Visiting Japan during the Cherry Blossom season this year as part of our far east adventure was one of the most life-changing experiences I've had throughout our travels. I've always been fascinated with the far east, especially Japan, and have wanted to visit since I was a kid.

My wife, Sam, and I travelled to Japan as part of a larger trip to Tokyo, Kyoto and Beijing. We landed in Tokyo after flying direct from Chicago ORD on a Boeing 777 and spent the first week and a half in Japan admiring the Cherry Blossom's before traveling to Kyoto via the JR Rail, also known as the Bullet Train. From Kyoto, we took the JR Rail back to Tokyo and flew direct from Tokyo NRT to Beijing, China PEK.

The first few days in Tokyo were overwhelming and flew by very quickly - from walking through the gardens filled with Cherry Blossoms to witnessing the crowds of salarymen and tourists at the Shibuya Crossing to experiencing the arcades and storefronts lines with manga, video games and action figures in Akihabara. The food was fantastic, and from a consistently standpoint, the best I've ever experienced. Arguably, the best meal we enjoyed was an Omakase style lunch with Chef Mizutani in Ginza. Or maybe it was Fu-Unji in Shibuya.

I think what struck me the most about Tokyo was how welcoming and warm the Japanese people were to us and to each other. Imagine Tokyo as a clean, friendly, and quiet (with the exception of Akihabara!) version on Times Square in New York City... it was surreal. Living in Chicago, Sam and I couldn't get over constantly being aware of our surroundings and ensuring we weren't walking in to any shady areas. At not point in my entire visit, day or night, did we feel out of place or unwelcome. We enjoyed some of the best meals and experiences since deciding to travel the world, including attending the Opening Day Japanese Baseball Game and our early morning visit to the Tsukiji Fish Market, which apparently will be moving outside the city in the near future?  

The Bullet Train ride to Kyoto was more beautiful than I had imagined. After spending time in a mega city like Tokyo, we had the opportunity to see some of the countryside, or more rural parts of Japan, as well as a glimpse of Mt. Fuji. We met an older man on the train who insisted on practicing his english with us and demonstrating his knowledge of the United States. In addition to our conversation, he provided us with a sketch with rough english-written recommendations of what to avoid or enjoy during our brief visit.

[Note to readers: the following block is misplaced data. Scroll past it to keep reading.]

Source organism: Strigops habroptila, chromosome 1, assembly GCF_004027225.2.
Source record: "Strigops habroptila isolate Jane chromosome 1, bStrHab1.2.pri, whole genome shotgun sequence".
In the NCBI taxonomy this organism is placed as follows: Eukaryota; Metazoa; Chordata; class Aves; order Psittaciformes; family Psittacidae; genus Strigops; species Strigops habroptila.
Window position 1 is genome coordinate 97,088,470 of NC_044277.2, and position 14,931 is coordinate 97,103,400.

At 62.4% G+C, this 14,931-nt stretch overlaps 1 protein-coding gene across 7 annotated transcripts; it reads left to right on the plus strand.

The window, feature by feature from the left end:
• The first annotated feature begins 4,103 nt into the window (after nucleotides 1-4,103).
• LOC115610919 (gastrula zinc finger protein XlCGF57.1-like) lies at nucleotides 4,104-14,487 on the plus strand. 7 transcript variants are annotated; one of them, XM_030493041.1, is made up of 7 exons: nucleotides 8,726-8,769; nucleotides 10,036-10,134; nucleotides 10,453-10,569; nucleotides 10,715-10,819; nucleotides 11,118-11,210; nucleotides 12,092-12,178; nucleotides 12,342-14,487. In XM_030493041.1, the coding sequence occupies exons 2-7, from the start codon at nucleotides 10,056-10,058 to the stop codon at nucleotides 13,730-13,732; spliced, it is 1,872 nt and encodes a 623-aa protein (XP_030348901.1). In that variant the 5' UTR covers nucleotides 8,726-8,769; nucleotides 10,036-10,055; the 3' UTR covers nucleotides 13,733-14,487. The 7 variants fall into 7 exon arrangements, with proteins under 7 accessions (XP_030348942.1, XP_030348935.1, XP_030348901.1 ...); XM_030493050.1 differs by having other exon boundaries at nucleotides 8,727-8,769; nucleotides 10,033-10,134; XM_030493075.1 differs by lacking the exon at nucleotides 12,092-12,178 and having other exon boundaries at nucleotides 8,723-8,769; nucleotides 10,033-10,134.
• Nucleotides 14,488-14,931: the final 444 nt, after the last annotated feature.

During our time in Kyoto, we experienced a good amount of rain and unpleasant weather however the Temples and Bamboo Forest were beautiful. The Temple's provided incredibly bold and bright colors, amazing attention to detail and an environment that truly felt as if there weren't tourists surrounding the temple. As for the Bamboo Forest, the colors, size and consistency of a natural environment reminds you of the power of nature and how small we truly are. 

There are so many amazing things about Japan and while we spent a good amount of time there, I left feeling like we had only scratched the surface of this country. That said, I believe Tokyo is the only city where I would drop everything and move there in a second. No questions asked. The Japanese people were amazing hosts and I cannot wait to return to explore and learn more about such a beautiful country.

Images below were taken with the Sony A7 Mark ii, Sony Sonnar T* FE 55mm f/1.8 ZA, Sony Sonnar T* FE 35mm f/2.8 ZA, Sony Vario-Tessar T* FE 16-35mm f/4.0 ZA OOS, and Leica 24mm f/1.4 Summilux.


Thanksgiving is always a great time to pause and reflect on all that you're grateful in your life. For me - it's my wife, family and friends. That said, we welcomed our newest member to the Schroepfer family this year.

My godson, Myles Stewart Schroepfer.

Image was taken with a Sony A7 Mark ii and the Sony Sonnar T* FE 55mm f/1.8 ZA.

San Miguel de Allende

As I slowly finish the most travelled year of my life, I’ve found some time to review my photographs, experiment with medium format film and print, and continue writing. Coming up on the winter months in Chicago as well as almost ten months since visiting San Miguel de Allende, I’d like to consider this the first of several retrospective posts to come in the next few months.

Having grown up in Texas, Mexico was always the closest international trip available. But in my experience, the Mexico I knew was filled with spring break partiers, beautiful beaches and various western hotel chains. It wasn’t until I landed in Guanajuato, drove through some rough areas of rural Mexico and arrived in San Miguel that I knew I hadn’t ever experienced authentic Mexico. This small albeit insanely beautiful city is now, and will always be, my ideal Mexico.

There are many aspects of San Miguel that I love, but my absolute favorite has to be the colors. From the clothing to the food and buildings, the city is alive with bright, bold colors. From strong reds and oranges to bright purples and blues, there are minor aspects that may remind you of Nice, Monaco or even Paris, but the colors found in San Miguel are unlike any other place I’ve visited. In addition to the beautiful colors, San Miguel, is known to be home to various artists, writers and creative individuals including photographers who have created exhibits solely on the intricate architectural details. As I spent time exploring the city and connecting with its people, it left me feeling more inspired and creative every day. From merchants on the streets to interactions with our guides, I found the people of San Miguel to be genuinely open, warm and welcoming. I absolutely loved our time in San Miguel and look forward to returning in the future.